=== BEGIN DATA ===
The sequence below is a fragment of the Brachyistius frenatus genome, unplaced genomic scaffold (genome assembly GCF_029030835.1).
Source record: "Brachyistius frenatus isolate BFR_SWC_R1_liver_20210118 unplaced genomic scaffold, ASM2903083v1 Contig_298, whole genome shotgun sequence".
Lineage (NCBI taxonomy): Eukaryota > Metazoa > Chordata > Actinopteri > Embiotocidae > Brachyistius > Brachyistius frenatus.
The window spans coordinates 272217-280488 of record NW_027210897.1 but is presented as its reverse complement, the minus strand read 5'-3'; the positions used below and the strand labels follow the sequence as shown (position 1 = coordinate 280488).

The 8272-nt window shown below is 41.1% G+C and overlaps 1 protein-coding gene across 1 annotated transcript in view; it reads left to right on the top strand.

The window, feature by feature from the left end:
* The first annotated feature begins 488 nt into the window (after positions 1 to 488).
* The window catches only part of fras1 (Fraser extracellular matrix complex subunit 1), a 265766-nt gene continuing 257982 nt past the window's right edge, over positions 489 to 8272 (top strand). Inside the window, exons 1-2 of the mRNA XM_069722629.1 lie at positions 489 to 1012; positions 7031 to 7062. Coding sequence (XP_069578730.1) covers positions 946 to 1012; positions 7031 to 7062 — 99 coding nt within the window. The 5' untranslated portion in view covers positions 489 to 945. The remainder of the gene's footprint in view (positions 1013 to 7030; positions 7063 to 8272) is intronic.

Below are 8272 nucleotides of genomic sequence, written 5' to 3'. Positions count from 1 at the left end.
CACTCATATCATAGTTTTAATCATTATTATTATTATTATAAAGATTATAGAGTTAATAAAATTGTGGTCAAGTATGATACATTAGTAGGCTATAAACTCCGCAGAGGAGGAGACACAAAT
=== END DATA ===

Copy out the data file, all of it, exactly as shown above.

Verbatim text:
The sequence below is a fragment of the Brachyistius frenatus genome, unplaced genomic scaffold (genome assembly GCF_029030835.1).
Source record: "Brachyistius frenatus isolate BFR_SWC_R1_liver_20210118 unplaced genomic scaffold, ASM2903083v1 Contig_298, whole genome shotgun sequence".
Lineage (NCBI taxonomy): Eukaryota > Metazoa > Chordata > Actinopteri > Embiotocidae > Brachyistius > Brachyistius frenatus.
The window spans coordinates 272217-280488 of record NW_027210897.1 but is presented as its reverse complement, the minus strand read 5'-3'; the positions used below and the strand labels follow the sequence as shown (position 1 = coordinate 280488).

The 8272-nt window shown below is 41.1% G+C and overlaps 1 protein-coding gene across 1 annotated transcript in view; it reads left to right on the top strand.

The window, feature by feature from the left end:
* The first annotated feature begins 488 nt into the window (after positions 1 to 488).
* The window catches only part of fras1 (Fraser extracellular matrix complex subunit 1), a 265766-nt gene continuing 257982 nt past the window's right edge, over positions 489 to 8272 (top strand). Inside the window, exons 1-2 of the mRNA XM_069722629.1 lie at positions 489 to 1012; positions 7031 to 7062. Coding sequence (XP_069578730.1) covers positions 946 to 1012; positions 7031 to 7062 — 99 coding nt within the window. The 5' untranslated portion in view covers positions 489 to 945. The remainder of the gene's footprint in view (positions 1013 to 7030; positions 7063 to 8272) is intronic.

Below are 8272 nucleotides of genomic sequence, written 5' to 3'. Positions count from 1 at the left end.
CACTCATATCATAGTTTTAATCATTATTATTATTATTATAAAGATTATAGAGTTAATAAAATTGTGGTCAAGTATGATACATTAGTAGGCTATAAACTCCGCAGAGGAGGAGACACAAAT